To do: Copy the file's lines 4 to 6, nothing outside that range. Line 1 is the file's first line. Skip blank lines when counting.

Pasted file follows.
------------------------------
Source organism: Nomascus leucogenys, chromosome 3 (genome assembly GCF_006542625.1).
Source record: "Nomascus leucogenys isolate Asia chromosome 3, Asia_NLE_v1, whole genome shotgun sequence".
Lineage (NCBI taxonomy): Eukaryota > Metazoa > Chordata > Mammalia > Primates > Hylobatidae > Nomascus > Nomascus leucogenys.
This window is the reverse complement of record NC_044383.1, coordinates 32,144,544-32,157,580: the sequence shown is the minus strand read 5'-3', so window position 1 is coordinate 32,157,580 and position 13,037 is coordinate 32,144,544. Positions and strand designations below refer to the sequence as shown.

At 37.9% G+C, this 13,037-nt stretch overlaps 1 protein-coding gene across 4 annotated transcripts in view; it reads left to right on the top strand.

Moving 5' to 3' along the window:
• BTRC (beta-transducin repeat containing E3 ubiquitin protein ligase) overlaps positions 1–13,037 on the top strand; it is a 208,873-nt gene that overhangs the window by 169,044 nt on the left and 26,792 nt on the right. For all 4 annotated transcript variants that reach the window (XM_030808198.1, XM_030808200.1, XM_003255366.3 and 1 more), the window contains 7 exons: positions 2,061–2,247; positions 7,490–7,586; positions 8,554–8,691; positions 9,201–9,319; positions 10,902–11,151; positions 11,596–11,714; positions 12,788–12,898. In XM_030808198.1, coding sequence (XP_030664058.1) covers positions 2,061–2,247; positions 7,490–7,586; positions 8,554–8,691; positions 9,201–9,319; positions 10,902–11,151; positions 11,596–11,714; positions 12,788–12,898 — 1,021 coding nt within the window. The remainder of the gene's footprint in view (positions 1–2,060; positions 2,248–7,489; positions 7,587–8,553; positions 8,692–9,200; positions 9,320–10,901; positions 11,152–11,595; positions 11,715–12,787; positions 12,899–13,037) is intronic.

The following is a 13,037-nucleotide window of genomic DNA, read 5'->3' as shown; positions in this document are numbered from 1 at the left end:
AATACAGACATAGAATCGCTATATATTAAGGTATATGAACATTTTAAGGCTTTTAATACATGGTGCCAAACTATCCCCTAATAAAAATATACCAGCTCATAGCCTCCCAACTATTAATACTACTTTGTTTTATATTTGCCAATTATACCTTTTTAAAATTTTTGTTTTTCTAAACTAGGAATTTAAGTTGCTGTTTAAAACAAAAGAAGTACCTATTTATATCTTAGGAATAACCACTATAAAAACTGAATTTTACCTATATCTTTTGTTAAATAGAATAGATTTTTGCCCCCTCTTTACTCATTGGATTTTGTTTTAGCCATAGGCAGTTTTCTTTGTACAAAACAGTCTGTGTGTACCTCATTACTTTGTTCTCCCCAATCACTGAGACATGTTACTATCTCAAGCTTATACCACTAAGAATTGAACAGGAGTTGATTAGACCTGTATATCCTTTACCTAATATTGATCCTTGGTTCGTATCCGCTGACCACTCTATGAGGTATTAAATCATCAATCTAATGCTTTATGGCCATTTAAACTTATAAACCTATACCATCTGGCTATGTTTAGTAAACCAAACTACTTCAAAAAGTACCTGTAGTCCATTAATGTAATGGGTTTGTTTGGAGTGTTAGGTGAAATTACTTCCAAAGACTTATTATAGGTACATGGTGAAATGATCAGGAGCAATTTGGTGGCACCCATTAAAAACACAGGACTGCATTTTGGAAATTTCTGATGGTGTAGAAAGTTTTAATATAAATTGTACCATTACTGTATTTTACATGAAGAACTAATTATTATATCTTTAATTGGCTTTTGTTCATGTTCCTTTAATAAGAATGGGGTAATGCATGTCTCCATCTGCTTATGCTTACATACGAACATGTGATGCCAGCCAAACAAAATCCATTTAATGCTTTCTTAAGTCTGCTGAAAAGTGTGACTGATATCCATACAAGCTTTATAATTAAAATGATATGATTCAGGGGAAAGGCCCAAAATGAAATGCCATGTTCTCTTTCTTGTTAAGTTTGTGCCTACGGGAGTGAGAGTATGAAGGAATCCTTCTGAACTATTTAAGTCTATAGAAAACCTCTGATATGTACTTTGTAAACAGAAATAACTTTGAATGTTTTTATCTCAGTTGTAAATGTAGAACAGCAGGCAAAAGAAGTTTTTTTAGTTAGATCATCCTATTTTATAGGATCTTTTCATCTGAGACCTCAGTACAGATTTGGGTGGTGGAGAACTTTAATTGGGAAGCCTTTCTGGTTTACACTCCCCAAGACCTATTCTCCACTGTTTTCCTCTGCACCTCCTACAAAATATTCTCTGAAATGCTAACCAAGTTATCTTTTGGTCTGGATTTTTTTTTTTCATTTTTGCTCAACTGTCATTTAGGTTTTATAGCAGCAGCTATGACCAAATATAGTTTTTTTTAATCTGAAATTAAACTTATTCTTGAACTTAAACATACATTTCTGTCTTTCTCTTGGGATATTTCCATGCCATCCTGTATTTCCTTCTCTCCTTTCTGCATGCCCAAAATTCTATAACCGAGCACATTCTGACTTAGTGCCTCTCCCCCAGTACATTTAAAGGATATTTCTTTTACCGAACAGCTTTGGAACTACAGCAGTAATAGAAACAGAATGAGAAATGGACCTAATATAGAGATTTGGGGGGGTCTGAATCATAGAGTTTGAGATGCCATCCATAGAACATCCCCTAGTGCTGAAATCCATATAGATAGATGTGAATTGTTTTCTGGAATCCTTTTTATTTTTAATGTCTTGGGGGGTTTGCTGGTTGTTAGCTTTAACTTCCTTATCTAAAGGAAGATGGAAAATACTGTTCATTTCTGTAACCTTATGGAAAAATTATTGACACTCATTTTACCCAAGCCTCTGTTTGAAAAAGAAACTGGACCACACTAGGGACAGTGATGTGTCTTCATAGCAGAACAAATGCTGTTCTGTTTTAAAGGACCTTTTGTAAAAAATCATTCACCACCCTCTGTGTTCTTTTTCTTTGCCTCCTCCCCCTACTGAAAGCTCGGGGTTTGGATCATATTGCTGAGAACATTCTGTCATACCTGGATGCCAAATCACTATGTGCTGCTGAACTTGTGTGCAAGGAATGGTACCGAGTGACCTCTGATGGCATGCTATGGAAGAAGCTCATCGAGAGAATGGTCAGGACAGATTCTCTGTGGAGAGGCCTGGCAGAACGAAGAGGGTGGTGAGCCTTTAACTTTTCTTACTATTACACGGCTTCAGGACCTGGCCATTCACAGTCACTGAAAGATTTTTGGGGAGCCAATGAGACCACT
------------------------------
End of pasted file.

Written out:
This window is the reverse complement of record NC_044383.1, coordinates 32,144,544-32,157,580: the sequence shown is the minus strand read 5'-3', so window position 1 is coordinate 32,157,580 and position 13,037 is coordinate 32,144,544. Positions and strand designations below refer to the sequence as shown.

At 37.9% G+C, this 13,037-nt stretch overlaps 1 protein-coding gene across 4 annotated transcripts in view; it reads left to right on the top strand.

Moving 5' to 3' along the window: